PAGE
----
By MONICA DAVEY
Published: February 11, 2013
CHICAGO — On a day when the authorities here filed murder charges in a case that had come to represent the painful price of gun violence, Mayor Rahm Emanuel on Monday called on state lawmakers to increase minimum sentences for gun crimes in Illinois and require violators to serve the bulk of those prison sentences.
The push to increase minimum sentences for serious gun violations to three years in prison comes as one piece in a larger assortment of efforts — including more mentoring, after-school activities, policing and early childhood education — that Mr. Emanuel and other leaders here say they are advocating to stem gang-connected violence that contributed to more than 500 deaths in Chicago last year.
The legislative proposal came not long before the Chicago police announced arrests in the killing of Hadiya Pendleton, a 15-year-old high school majorette who was fatally shot here a week after taking part in inauguration festivities in Washington. The two men arrested — Michael Ward, 18, and Kenneth Williams, 20 — had ties to a gang, the police said, and one of them had been convicted of a gun charge last year but was granted probation.
The death of Ms. Pendleton, who the police say had no ties to gangs and had once appeared in a video urging young people to stay out of gangs, has drawn new national focus to everyday urban gun violence, beyond the mass shootings that grab national headlines like those at an elementary school in Newtown, Conn., and a movie theater in Aurora, Colo. The two men charged in the case mistakenly thought that Ms. Pendleton and a group of her friends who had gathered in a park on the city’s South Side were members of a rival gang, the police said, and were seeking retaliation for an earlier shooting.
Ms. Pendleton’s parents were expected to attend the State of the Union address on Tuesday as guests of Michelle Obama, who traveled to Chicago over the weekend to attend the girl’s funeral. President Obama is expected to appear in Chicago on Friday, officials said, both to elaborate on the economic themes he plans to raise in the address and to talk about gun violence in Chicago and around the nation.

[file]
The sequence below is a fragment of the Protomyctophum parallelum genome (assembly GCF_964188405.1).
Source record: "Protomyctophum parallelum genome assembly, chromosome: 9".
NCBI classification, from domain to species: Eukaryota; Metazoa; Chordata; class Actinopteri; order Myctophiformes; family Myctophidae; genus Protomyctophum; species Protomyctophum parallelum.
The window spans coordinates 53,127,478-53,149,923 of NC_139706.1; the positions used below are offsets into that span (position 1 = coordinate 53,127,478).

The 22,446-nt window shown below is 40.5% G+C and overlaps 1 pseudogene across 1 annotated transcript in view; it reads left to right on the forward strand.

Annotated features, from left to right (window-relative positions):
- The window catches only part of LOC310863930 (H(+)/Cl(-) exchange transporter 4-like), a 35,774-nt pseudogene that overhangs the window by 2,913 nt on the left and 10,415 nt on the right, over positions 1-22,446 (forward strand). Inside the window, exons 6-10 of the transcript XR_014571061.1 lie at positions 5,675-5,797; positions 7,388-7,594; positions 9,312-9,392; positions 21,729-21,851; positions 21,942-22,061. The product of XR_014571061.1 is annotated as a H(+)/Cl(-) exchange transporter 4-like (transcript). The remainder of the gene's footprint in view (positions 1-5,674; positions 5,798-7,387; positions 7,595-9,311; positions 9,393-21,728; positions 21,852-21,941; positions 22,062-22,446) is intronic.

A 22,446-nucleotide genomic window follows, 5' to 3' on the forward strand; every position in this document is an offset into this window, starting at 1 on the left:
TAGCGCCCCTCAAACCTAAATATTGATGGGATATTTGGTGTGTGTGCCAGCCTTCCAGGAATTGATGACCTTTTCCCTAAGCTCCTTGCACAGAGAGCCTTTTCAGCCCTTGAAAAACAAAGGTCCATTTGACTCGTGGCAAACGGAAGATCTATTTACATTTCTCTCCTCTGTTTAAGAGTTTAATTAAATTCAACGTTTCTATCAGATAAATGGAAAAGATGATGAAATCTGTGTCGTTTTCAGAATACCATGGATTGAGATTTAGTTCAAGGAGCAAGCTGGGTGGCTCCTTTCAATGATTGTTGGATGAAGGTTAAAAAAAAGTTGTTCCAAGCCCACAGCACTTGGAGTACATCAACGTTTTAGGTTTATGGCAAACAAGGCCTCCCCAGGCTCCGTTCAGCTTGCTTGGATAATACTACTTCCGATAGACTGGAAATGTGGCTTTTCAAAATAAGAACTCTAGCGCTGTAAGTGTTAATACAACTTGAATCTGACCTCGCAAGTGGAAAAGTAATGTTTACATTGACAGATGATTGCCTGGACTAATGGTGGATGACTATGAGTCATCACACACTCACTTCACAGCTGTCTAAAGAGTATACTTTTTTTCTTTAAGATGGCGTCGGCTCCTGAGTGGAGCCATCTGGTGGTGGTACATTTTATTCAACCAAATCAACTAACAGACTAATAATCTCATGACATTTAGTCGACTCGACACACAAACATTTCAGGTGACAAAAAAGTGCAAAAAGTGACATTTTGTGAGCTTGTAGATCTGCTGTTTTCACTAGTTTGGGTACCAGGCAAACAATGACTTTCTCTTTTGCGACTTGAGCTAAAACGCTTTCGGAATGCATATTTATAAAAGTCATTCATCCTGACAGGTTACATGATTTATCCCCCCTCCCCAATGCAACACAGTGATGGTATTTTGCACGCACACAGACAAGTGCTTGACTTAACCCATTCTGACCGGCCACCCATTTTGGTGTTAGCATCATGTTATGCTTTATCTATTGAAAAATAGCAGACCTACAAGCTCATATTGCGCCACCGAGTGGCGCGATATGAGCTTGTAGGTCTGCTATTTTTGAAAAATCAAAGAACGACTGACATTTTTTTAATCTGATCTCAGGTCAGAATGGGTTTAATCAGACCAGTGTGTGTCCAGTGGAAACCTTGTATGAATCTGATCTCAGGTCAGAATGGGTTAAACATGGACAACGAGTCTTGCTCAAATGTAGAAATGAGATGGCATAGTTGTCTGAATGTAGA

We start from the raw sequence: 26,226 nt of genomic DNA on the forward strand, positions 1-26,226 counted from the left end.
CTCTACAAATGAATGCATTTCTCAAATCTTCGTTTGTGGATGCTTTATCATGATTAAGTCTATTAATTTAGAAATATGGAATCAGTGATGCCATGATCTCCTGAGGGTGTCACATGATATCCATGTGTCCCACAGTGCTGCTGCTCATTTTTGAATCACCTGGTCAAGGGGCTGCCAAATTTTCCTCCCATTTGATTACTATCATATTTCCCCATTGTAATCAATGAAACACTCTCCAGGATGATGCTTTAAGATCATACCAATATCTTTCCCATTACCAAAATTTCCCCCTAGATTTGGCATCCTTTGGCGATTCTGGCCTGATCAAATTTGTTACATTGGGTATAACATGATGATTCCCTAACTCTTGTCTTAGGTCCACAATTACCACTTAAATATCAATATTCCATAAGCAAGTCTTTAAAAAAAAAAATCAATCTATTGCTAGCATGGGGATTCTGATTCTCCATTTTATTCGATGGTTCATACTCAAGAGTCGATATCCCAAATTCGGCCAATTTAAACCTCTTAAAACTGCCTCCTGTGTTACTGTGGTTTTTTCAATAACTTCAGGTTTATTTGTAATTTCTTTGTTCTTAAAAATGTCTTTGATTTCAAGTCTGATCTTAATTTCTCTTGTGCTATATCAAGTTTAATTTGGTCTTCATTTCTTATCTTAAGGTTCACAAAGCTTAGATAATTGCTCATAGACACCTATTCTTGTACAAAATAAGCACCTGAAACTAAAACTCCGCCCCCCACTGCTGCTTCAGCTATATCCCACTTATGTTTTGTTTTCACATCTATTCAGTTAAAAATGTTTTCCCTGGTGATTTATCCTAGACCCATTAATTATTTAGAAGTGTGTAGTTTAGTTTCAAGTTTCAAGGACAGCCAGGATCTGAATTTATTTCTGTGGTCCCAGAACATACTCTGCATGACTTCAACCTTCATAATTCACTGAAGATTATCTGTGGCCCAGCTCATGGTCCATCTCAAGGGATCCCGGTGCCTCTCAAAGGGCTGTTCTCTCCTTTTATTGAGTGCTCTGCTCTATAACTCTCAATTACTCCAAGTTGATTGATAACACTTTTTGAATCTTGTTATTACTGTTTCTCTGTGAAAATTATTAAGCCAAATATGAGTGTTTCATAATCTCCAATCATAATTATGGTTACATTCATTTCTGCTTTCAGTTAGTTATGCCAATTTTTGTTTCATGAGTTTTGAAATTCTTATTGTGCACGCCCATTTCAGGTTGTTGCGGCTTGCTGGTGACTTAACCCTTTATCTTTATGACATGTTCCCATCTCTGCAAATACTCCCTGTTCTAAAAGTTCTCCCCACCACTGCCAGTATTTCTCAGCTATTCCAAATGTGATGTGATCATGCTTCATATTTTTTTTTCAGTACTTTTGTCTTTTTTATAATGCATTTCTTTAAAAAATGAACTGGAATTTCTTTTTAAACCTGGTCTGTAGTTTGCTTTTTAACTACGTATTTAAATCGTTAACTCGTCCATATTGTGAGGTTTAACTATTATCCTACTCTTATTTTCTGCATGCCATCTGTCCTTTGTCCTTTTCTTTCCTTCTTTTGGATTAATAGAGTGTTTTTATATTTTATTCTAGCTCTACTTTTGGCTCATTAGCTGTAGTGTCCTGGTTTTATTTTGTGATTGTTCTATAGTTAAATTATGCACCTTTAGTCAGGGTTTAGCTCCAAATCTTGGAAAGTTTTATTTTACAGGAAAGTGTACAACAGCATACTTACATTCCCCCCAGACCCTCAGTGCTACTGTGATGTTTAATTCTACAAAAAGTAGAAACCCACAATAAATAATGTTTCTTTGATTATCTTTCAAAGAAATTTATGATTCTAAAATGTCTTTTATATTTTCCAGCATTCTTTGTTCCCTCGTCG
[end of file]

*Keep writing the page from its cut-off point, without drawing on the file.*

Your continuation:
Mr. Emanuel, who served as Mr. Obama’s chief of staff, said he welcomed the visit. “We have to have the enforcement,” he said. “We have to have better gun laws. We have to have more investment in our children. But part of this is having an honest conversation, given that the lion’s share of both the victims and the perpetrators are young African-American men. Who better to have that discussion than the president of the United States, who has repeatedly talked about fathering and the role of fathering?”
Compared with some other parts of the country, Illinois and Chicago laws regulating weapons are seen as relatively strict. Still, in a city that banned handguns until 2010 when a court overturned the ordinance, guns have been prevalent. More guns have been confiscated in recent months by the police here than in the nation’s two larger cities, New York and Los Angeles. In just the first six weeks of the year, 809 weapons were seized here, the police superintendent, Garry F. McCarthy, said Monday, standing near a table covered in guns.
While some view Chicago’s experience as evidence that gun restrictions fail to improve safety, others say it reflects a need for consistent federal restrictions rather than a patchwork of local and state laws, as well as for sentencing harsh enough to deter gang members.
Anita Alvarez, the Cook County state’s attorney, said that gun offenders here sometimes get one-year sentences and may serve only about half of their sentences or even less.
Mr. Ward, who was charged with murder and attempted murder in the shooting that left Ms. Pendleton dead in a park not far from Mr. Obama’s Chicago home on Jan. 29, in 2012 received a sentence of two years’ probation, Superintendent McCarthy said, after being charged with unlawful use of a weapon. A mandatory prison sentence, the superintendent said, could have changed everything.
“We cannot continue to rely on laws that are not working and expect to see a different result,” Ms. Alvarez said, urging the legislative changes that would require that those convicted in gun crimes to serve at least 85 percent of their sentences.
Michael D. Shear contributed reporting from Washington.
By MONICA DAVEY